top of page



Quality First and Always

Designers, Decorators -  Makers & Restorers of fine furniture




From decade to decade, the fine workmanship of Farquhars Furniture has gathered momentum. Now nearly forty years on, this artisan business is recognised as one of a handful of traditional cabinetmaking workshops with craftsman's skills equaled by very few still trading in Australia today.



With a deep knowledge of the construction of antique furniture, training hundreds of cabinetmakers & French polishers, always casting an unerring eye across everything that in resides in the workshop, Andrew Farquhar ensures that this wonderful tradition remains in constant demand today for his discerning clients, whom without them there would be no business.


IMG_8014 2.heic

Andrew Farquhar is a designer, maker and restorer of traditional furniture whose motto is ‘quality first and always’. After training as a cabinet-maker, in the 1980s he employed 22 people in his Sydney Farquhar’s factory specialising in individual commissions and restoration. Thirty years ago Andrew and Coty moved to the Southern Highlands of NSW, Australia to bring up their children and work in a more relaxed environment. Andrew has created commissioned pieces – both custom-made new designs and reproductions – for major public buildings and private homes in Australia. He loves the diversity and challenges that they bring, as well as the opportunity to work collaboratively with clients and to have them participate in the creative process. Andrew believes in lifelong learning and happily shares his valuable skills with apprentices and students. Andrew has trained hundreds of cabinemakers and his extraordinary work is housed in many famous homes.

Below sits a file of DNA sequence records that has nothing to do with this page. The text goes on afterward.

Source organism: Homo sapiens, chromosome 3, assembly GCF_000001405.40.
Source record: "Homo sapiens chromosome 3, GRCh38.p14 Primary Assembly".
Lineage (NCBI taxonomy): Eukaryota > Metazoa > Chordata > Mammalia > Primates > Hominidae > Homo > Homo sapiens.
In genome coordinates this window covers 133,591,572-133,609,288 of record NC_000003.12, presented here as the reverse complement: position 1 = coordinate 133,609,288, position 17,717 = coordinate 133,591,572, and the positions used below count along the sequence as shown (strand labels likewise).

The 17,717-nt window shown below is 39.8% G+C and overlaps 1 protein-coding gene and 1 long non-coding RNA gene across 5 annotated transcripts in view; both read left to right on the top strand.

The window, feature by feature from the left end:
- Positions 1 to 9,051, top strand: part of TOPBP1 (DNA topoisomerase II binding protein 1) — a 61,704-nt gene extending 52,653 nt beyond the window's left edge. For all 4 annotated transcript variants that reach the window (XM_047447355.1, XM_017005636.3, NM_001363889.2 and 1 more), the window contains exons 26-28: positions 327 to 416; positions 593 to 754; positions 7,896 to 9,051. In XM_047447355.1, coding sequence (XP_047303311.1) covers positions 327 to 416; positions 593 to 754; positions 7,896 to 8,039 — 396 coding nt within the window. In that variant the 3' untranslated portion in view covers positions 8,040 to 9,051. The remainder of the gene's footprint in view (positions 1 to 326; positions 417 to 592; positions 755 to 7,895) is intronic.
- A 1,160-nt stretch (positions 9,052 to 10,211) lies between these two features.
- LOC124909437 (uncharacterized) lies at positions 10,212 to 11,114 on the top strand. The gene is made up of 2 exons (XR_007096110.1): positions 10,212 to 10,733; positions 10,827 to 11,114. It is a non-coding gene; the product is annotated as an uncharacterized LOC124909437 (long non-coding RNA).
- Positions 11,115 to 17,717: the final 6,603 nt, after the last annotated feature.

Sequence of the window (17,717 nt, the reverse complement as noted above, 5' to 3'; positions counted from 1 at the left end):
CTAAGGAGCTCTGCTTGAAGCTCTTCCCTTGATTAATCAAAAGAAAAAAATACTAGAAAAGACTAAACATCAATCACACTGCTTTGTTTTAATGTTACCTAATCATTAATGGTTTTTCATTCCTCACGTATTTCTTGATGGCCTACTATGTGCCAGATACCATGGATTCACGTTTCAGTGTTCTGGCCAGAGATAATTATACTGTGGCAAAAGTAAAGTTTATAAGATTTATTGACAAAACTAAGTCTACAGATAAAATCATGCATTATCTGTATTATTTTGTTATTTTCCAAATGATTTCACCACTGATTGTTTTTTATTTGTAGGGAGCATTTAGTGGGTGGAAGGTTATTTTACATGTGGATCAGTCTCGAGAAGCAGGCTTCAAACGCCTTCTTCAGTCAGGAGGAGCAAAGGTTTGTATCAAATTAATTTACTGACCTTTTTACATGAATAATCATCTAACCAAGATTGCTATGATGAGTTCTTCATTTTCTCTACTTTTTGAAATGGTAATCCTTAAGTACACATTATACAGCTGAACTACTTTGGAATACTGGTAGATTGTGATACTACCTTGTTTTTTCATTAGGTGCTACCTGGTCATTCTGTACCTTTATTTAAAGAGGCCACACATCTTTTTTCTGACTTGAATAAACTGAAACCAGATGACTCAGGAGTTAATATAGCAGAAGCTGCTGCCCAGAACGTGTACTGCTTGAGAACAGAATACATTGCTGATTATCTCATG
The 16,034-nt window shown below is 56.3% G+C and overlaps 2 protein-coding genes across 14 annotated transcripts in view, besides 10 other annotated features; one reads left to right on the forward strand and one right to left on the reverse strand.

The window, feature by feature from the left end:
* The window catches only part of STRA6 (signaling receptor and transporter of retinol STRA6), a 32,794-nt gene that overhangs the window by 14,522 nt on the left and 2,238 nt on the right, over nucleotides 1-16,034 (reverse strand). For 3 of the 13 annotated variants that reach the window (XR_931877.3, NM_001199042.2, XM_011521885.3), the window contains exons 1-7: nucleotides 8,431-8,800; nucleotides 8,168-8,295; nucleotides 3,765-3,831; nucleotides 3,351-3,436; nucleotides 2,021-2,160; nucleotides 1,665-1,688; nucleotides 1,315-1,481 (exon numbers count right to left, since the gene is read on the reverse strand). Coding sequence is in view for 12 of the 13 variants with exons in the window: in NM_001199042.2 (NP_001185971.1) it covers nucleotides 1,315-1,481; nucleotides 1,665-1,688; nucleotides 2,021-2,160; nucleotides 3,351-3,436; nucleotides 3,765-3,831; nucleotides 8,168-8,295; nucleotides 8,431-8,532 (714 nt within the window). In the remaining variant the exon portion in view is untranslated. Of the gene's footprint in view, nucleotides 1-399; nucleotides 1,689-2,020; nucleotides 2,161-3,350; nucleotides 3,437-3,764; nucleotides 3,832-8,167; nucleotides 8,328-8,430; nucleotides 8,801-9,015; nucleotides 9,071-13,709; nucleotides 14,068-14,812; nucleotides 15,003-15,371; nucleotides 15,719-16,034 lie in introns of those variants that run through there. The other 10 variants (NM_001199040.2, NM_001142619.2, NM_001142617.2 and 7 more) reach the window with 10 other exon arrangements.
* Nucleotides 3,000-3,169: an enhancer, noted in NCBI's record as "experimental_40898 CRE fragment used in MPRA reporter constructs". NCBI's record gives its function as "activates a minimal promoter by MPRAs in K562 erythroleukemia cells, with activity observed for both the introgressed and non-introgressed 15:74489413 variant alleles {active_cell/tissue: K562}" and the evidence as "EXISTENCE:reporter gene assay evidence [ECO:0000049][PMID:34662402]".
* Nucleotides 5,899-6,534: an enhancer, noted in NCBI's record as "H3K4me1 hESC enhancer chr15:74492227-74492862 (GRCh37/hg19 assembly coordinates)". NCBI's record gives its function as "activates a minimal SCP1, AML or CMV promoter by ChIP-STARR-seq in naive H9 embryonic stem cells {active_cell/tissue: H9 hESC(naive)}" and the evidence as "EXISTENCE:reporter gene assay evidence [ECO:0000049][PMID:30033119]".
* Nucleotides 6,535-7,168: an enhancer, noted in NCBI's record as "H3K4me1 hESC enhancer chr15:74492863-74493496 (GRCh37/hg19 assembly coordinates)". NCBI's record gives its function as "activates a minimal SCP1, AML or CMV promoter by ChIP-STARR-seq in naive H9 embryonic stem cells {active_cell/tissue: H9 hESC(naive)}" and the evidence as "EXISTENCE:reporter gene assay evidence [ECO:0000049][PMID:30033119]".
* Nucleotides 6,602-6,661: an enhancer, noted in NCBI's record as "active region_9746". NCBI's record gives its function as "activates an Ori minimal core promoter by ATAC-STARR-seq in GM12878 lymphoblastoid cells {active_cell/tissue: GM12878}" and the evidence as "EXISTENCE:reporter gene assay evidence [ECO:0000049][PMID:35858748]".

Andrew's passion for his craft and pride in the tens of thousands of remarkable furniture commissions and restoration jobs remain undiminished after more than forty years in his business.

Tucked away in the back streets of Bowral, in the Southern Highlands, is a business devoted to beauty, substance, quality and universal style. This is where you will find Farquhar's designers, makers and restorers of traditional furniture.

Andrew Farquhar was trained as a cabinet maker but he appears to have been born with a unique "eye" for design and he has achieved mastery in the meticulous and time-consuming business of custom made furniture. "I never impose any particular style or design, I use my skills to work to the style and individual requirement of my client", he says.


His commissioned work extends over an incredible range of beautiful and demanding pieces, both new designs and reproductions. In the photo gallery at the front of his work shop one can see examples of his creations, including a magnificent formal table setting for 16, in Australian Blackwood, with an individually carved family crest on each of the chairs and table corners. Another recent project involved the creation of a pair of Dutch Style marquetry display cabinets, made from Cherry and sycamore, that took 2100 hours to complete.

"Traditional furniture making is certainly a time consuming process, and normally begins with me visiting the client's home or office to appreciate the setting an to ascertain practical matter like access, and on major projects I might visit a client many times.


Andrew produces a full-scale drawing of an intended piece and then he will often construct a prototype to ensure that he is making exactly what his client wants. "On a recent project, we made three prototypes and did a week's work before starting on the real thing.